Transferring food from the cutting board to the bowl—or scraps to the compost bin—can get a little messy, especially if you’re dealing with something that has a tendency to roll off the board, spill juice everywhere, or both (looking at you, cherry tomatoes).

The TidyBoard, available on Kickstarter, is a cutting board with attached containers that you can sweep your ingredients right into, taking the mess out of meal prep and saving you some counter space in the process. The board itself is 15 inches by 20 inches, and the container that fits in its empty slot is 14 inches long, 5.75 inches wide, and more than 4 inches deep. Two smaller containers fit inside the large one, making it easy to separate your ingredients.

Though the 4-pound board hangs off the edge of your counter, good old-fashioned physics will keep it from tipping off—as long as whatever you’re piling into the containers doesn’t exceed 9 pounds. It also comes with a second set of containers that work as strainers, so you can position the TidyBoard over the edge of your sink and drain excess water or juice from your ingredients as you go.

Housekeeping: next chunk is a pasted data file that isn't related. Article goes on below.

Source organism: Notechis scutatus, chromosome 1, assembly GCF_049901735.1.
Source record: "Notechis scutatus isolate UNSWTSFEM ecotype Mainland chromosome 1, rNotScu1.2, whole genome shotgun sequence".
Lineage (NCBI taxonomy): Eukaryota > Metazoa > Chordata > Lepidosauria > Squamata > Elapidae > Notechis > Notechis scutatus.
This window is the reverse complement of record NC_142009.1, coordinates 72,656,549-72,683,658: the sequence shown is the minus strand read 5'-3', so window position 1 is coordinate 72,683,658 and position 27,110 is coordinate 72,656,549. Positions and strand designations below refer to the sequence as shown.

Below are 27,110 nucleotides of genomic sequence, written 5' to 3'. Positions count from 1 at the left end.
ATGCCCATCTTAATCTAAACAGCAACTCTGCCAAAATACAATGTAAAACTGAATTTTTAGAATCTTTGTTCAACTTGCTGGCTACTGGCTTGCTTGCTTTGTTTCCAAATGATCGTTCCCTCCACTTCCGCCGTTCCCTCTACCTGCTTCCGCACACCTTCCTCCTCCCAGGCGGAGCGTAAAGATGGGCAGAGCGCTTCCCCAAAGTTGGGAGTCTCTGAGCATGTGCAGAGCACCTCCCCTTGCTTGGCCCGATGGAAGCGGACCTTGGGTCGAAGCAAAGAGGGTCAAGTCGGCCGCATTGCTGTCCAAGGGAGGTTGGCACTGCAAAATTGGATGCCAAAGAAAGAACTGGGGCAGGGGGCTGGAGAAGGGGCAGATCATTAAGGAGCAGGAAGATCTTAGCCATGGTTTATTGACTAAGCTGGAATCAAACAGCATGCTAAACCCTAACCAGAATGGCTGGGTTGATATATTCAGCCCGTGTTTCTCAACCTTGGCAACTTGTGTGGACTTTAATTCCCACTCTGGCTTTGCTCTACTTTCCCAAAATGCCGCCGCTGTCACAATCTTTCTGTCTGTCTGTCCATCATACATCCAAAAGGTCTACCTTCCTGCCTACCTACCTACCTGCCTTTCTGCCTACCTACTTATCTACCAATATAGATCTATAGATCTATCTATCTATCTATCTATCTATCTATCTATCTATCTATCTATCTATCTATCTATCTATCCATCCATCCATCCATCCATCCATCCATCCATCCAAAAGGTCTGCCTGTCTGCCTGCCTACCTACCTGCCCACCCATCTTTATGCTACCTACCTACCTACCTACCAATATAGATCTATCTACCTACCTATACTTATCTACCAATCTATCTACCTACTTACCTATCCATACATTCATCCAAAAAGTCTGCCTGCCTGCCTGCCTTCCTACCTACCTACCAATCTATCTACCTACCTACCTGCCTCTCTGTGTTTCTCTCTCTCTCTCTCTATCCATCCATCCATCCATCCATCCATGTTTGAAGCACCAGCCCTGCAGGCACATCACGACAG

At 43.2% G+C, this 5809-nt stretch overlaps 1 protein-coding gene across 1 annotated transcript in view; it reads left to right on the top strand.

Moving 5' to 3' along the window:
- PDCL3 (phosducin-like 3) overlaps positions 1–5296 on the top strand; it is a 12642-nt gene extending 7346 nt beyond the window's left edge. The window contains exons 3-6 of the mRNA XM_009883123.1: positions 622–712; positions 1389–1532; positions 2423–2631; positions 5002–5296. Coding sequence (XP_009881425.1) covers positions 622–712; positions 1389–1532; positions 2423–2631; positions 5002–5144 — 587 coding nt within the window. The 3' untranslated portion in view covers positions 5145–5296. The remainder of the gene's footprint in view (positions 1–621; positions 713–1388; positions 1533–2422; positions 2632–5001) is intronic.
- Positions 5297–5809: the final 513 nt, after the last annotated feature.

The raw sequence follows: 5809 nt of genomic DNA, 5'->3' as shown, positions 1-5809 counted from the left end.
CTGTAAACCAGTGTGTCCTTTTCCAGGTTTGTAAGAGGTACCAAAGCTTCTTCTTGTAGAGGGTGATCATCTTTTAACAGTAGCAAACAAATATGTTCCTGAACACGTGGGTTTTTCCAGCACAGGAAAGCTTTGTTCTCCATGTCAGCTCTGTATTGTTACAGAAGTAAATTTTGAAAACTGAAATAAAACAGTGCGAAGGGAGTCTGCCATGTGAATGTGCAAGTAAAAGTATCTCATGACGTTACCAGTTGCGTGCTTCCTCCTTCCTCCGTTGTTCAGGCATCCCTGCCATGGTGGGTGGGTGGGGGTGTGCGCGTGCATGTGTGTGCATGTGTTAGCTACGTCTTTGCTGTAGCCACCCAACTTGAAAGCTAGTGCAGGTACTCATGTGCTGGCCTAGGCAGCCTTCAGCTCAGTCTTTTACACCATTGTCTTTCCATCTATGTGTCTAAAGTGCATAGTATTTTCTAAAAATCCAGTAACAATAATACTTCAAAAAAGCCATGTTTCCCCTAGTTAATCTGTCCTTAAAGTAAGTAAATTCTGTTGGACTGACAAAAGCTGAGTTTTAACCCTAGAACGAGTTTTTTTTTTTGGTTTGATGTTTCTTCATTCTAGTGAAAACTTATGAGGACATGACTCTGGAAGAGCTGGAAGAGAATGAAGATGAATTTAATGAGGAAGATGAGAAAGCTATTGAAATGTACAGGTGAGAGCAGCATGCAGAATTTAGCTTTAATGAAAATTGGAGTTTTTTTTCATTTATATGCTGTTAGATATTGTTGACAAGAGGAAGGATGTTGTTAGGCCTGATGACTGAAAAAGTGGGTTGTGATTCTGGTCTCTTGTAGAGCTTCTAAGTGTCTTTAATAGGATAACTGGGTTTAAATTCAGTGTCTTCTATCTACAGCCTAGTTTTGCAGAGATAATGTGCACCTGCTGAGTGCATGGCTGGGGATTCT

You can store food in the smaller containers, which have matching lids; and since they’re all made of BPA-free silicone, feel free to pop them in the microwave. (Remove the small stopper on top of the lid first for a built-in steaming hole.)

tidyboard storage containers
They also come in gray, if teal isn't your thing.
TidyBoard

Not only does the bamboo-made TidyBoard repel bacteria, it also won’t dull your knives or let strong odors seep into it. In short, it’s an opportunity to make cutting, cleaning, storing, and eating all easier, neater, and more efficient. Prices start at $79, and it’s expected to ship by October 2020—you can find out more details and order yours on Kickstarter.

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17 Surprising Facts About Frida Kahlo